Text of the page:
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Nordic spot power to continue down in June

(Montel) Nordic spot power prices will likely average below EUR 35/MWh in June, as a wet May and flagging fuel prices have dampened price expectations by EUR 5-7 in recent weeks, according to analysts.

The June futures contract was last seen trading at EUR 34.35/MWh, down from EUR 41.85/MWh at the start of the month and lower than the May spot price average of EUR 38.07/MWh.

Wet weather in May has helped reduce a long-standing deficit in the hydrological balance – a measure of potential hydropower output stored in reservoirs, snow and soil.

According to analysts at Wattsight, the deficit in the hydrological balance will narrow to 3.4 TWh in a fortnight, compared with the deficits of 6.2 TWh currently and 13.4 TWh at the start of the month. 

“We are slightly more bearish than the market for June. The hydrological balance has improved a lot in a short time, and we will also have much higher nuclear availability than normal next month,” said Tor Reier Lilleholt, Wattsight’s chief Nordic analyst.

Nuclear power output in Sweden and Finland should increase from 89% of installed capacity currently to almost 100% in the second half of the month, according to the operators’ maintenance schedules.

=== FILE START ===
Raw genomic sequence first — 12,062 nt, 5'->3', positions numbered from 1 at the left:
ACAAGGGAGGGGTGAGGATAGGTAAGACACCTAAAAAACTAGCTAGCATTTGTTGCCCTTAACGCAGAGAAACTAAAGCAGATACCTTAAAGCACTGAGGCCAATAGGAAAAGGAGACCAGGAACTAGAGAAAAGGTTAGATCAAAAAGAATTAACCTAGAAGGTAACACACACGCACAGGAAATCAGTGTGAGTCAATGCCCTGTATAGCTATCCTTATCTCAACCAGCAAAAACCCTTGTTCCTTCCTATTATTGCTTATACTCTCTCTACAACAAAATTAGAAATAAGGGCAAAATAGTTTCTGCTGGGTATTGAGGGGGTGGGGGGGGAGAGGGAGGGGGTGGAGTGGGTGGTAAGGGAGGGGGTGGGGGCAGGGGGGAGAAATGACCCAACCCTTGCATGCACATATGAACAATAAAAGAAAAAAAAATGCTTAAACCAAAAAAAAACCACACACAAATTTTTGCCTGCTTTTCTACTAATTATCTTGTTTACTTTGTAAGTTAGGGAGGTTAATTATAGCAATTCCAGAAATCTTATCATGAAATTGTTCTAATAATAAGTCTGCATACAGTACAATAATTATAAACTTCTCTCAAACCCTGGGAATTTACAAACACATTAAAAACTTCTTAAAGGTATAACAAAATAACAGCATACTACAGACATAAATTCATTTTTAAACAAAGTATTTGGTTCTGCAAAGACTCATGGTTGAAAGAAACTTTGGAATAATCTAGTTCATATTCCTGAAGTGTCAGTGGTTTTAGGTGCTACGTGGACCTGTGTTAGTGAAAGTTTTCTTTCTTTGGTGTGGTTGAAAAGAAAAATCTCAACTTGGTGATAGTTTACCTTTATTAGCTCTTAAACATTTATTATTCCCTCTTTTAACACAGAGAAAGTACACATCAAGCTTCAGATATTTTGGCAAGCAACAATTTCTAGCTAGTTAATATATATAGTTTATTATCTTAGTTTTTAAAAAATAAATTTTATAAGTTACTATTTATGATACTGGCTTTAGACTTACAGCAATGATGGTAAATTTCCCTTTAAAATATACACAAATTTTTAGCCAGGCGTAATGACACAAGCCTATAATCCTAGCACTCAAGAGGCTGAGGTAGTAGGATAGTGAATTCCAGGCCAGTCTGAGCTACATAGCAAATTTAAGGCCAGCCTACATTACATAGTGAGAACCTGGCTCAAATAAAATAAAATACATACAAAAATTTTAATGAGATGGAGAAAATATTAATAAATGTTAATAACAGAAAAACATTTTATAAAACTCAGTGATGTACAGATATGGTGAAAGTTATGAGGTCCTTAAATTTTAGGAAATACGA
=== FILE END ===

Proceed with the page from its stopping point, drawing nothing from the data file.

Meanwhile, falling gas and coal prices were also fanning bearish sentiment in the Nordic power market, said Lilleholt.

For instance, the short run marginal cost of a typical coal-fired power plant for third-quarter production has dropped by EUR 2.70 to EUR 44.30/MWh since the end of April, according to Wattsight data.

Low night prices
The improving hydrological balance has been weighing on Nordic power prompt prices in recent weeks, particularly during the night when demand is low and wind generation has been robust.

“We are facing a 10 TWh improvement of the hydrological balance from mid-May to mid-June. Clearly this has a strong impact on prices,” said StormGeo analyst Sigbjørn Seland.

Portfolio manager Arne Österlind at Shepherd agreed, pointing out that hourly prices during the evenings have fallen close to zero at times, particularly in Sweden.

“We have seen a sharp downturn in prices. Particularly during night hours, it has been difficult for Swedish producers to get a good price when there is also high wind output,” he said.

Spot prices in Stockholm averaged EUR 34.82/MWh in May, considerably below the Oslo average of EUR 39.46/MWh, with Norwegian hydropower producers being able to store water in large reservoirs at hours of low demand.

Reporting by:
Olav Vilnes
12:39, Friday, 31 May 2019